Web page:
LinkedIn, the professional social network (not really that off late BTW), is using Microsoft’s OpenAI connection to power up recruiters and marketers with AI powered tools.
LinkedIn has been quietly incorporating AI into its product portfolio over the past few years, but now it’s making a more visible commitment to artificial intelligence. AI has long powered various aspects of LinkedIn behind the scenes, including connection suggestions and insights into user behavior. The professional network is now expanding its AI capabilities by tapping into Microsoft’s vast tech resources, including its strategic investment in OpenAI. Microsoft’s involvement with OpenAI, the creator of technologies like ChatGPT, has become instrumental in fuelling LinkedIn’s AI initiatives, and in turn, recruiters and job seekers.
“When you just focus on whether someone went to an Ivy League school or worked at Google, you’re talking about a very narrow set of people that everyone is trying to hire. When you focus on the skills that are required to do the job effectively, all of a sudden, you see there are tens of thousands of candidates out there,” Ryan Roslansky, LinkedIn CEO, commented on the matter. “You can’t just look at job titles.”
The new tools include an AI-powered Recruiter platform, an AI-powered LinkedIn Learning coach, and more, enabling recruiters to find job candidates by asking questions in natural language and letting marketing professionals create ad campaigns in just a few clicks. The first of these features are already available, and more will be made available by April 2024.
LinkedIn’s Recruiter 2024 leverages generative AI to empower recruitment professionals in their quest to identify the perfect candidate. Traditional Boolean search strings and complex filter fields are replaced with natural language queries. Recruiters can type their hiring goals directly into a search bar, eliminating the need for translation into technical search terms. The AI system processes these queries to create “projects,” effectively saved searches based on the recruiter’s specifications.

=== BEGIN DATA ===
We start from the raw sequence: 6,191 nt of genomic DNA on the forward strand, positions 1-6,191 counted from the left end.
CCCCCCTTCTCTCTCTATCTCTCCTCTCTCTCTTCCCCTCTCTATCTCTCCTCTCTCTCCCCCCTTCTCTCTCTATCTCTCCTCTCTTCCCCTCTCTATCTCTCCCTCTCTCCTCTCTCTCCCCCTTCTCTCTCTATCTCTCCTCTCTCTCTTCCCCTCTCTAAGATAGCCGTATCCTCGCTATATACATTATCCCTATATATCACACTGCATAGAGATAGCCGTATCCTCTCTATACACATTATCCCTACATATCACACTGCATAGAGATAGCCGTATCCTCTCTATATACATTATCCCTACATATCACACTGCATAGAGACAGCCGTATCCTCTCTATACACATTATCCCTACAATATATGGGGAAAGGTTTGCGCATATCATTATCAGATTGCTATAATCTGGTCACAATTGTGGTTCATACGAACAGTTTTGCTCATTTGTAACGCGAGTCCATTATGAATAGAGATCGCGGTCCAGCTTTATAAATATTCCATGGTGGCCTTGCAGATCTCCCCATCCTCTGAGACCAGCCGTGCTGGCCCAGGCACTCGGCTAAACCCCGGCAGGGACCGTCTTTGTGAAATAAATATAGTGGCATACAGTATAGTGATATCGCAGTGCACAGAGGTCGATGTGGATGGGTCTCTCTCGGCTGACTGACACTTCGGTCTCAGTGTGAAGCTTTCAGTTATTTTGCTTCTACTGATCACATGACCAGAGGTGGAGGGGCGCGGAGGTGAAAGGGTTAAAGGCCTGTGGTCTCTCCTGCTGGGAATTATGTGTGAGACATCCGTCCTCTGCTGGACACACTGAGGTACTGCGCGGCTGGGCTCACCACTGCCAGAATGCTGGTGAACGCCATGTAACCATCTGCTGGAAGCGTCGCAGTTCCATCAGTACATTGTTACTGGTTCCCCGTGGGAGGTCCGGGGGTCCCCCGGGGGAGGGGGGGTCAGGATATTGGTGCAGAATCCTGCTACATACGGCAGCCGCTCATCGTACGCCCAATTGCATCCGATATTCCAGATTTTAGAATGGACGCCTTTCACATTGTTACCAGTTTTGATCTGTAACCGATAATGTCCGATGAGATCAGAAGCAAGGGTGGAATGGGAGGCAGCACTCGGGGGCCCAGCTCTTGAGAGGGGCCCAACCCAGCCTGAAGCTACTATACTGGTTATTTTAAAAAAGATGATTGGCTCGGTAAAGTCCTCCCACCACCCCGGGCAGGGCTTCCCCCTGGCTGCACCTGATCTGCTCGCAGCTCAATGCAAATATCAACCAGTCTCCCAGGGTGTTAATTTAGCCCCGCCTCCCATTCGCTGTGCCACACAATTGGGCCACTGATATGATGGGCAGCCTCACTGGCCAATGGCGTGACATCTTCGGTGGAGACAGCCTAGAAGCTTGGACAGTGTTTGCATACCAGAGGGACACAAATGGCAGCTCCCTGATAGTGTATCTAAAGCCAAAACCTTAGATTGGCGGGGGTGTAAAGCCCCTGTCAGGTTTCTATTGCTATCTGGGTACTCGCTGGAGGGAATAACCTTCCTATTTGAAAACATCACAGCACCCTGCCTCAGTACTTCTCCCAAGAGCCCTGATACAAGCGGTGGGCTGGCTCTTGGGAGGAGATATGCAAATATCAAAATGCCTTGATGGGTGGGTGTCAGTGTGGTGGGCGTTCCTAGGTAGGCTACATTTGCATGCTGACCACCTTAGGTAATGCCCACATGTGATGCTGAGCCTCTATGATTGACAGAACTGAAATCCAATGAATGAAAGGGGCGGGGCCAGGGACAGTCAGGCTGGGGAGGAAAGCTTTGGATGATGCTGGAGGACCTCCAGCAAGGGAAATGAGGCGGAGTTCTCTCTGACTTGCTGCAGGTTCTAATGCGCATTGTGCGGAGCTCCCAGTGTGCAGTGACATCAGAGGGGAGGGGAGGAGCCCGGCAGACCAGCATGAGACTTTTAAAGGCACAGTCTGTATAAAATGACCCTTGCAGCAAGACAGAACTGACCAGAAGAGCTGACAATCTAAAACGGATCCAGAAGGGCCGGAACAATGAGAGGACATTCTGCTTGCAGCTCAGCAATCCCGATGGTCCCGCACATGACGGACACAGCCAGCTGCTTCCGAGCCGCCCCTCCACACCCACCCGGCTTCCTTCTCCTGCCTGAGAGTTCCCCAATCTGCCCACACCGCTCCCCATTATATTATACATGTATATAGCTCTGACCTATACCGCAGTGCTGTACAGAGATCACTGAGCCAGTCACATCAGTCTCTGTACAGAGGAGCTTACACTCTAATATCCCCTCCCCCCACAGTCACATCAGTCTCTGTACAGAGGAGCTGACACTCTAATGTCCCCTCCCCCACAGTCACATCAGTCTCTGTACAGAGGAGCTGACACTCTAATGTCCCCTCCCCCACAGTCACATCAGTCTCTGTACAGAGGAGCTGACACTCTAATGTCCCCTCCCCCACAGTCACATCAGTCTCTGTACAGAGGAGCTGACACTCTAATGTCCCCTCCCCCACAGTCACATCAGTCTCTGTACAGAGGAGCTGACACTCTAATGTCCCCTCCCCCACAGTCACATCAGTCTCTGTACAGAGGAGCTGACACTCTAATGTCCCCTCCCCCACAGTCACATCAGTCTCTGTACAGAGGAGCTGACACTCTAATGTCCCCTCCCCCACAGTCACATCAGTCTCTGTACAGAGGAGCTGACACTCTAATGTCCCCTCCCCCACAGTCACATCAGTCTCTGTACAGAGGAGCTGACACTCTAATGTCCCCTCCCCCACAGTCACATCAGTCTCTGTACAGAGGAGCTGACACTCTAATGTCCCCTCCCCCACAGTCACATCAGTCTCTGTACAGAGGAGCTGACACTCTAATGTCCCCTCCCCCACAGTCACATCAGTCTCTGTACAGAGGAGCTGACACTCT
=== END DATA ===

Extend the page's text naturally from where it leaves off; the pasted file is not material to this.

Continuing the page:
Once an ideal candidate is identified, the system suggests similar talent, considering factors like job titles, skills, locations, industries, and companies. This expands the pool of potential candidates by up to 10%. AI identifies interested candidates based on various indicators, including “Open to work” status and InMail acceptance rates, and the system extracts company information and job titles from candidate resumes, enriching profiles and expanding the talent pool.
LinkedIn Learning, the platform’s educational arm, is introducing an AI-driven learning coach. Initially focusing on soft skills, this chatbot-like feature offers personalized advice and recommends relevant courses from LinkedIn’s extensive library of learning content. Furthermore, LinkedIn’s foray into AI for inside sales targets B2B professionals. This feature facilitates the discovery of potential connections and streamlines interactions. Another new tool named Accelerate is designed to bolster marketing efforts. However, it’s limited to campaigns and data within LinkedIn’s platform, potentially limiting its appeal for marketers who run multi-platform campaigns.